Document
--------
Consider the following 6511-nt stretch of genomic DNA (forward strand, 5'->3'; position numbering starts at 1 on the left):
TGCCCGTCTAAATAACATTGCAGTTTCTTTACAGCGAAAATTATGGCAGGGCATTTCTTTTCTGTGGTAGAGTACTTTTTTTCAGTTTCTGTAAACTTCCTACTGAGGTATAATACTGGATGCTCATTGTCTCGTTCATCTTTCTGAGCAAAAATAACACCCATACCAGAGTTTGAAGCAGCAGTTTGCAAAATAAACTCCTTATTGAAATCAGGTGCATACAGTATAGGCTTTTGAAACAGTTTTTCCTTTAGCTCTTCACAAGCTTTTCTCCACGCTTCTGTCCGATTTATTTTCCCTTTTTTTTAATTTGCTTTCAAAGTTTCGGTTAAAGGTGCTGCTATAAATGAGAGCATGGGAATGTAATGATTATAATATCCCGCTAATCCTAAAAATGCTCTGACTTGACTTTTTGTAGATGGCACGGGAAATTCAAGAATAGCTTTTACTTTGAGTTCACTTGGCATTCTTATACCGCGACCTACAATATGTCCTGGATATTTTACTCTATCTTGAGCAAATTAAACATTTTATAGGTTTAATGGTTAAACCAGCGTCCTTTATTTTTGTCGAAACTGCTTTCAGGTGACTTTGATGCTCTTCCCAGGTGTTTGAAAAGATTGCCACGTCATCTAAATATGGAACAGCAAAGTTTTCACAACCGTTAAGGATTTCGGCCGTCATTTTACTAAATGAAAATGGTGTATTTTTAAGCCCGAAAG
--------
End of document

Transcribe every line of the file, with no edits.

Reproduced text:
Consider the following 6511-nt stretch of genomic DNA (forward strand, 5'->3'; position numbering starts at 1 on the left):
TGCCCGTCTAAATAACATTGCAGTTTCTTTACAGCGAAAATTATGGCAGGGCATTTCTTTTCTGTGGTAGAGTACTTTTTTTCAGTTTCTGTAAACTTCCTACTGAGGTATAATACTGGATGCTCATTGTCTCGTTCATCTTTCTGAGCAAAAATAACACCCATACCAGAGTTTGAAGCAGCAGTTTGCAAAATAAACTCCTTATTGAAATCAGGTGCATACAGTATAGGCTTTTGAAACAGTTTTTCCTTTAGCTCTTCACAAGCTTTTCTCCACGCTTCTGTCCGATTTATTTTCCCTTTTTTTTAATTTGCTTTCAAAGTTTCGGTTAAAGGTGCTGCTATAAATGAGAGCATGGGAATGTAATGATTATAATATCCCGCTAATCCTAAAAATGCTCTGACTTGACTTTTTGTAGATGGCACGGGAAATTCAAGAATAGCTTTTACTTTGAGTTCACTTGGCATTCTTATACCGCGACCTACAATATGTCCTGGATATTTTACTCTATCTTGAGCAAATTAAACATTTTATAGGTTTAATGGTTAAACCAGCGTCCTTTATTTTTGTCGAAACTGCTTTCAGGTGACTTTGATGCTCTTCCCAGGTGTTTGAAAAGATTGCCACGTCATCTAAATATGGAACAGCAAAGTTTTCACAACCGTTAAGGATTTCGGCCGTCATTTTACTAAATGAAAATGGTGTATTTTTAAGCCCGAAAG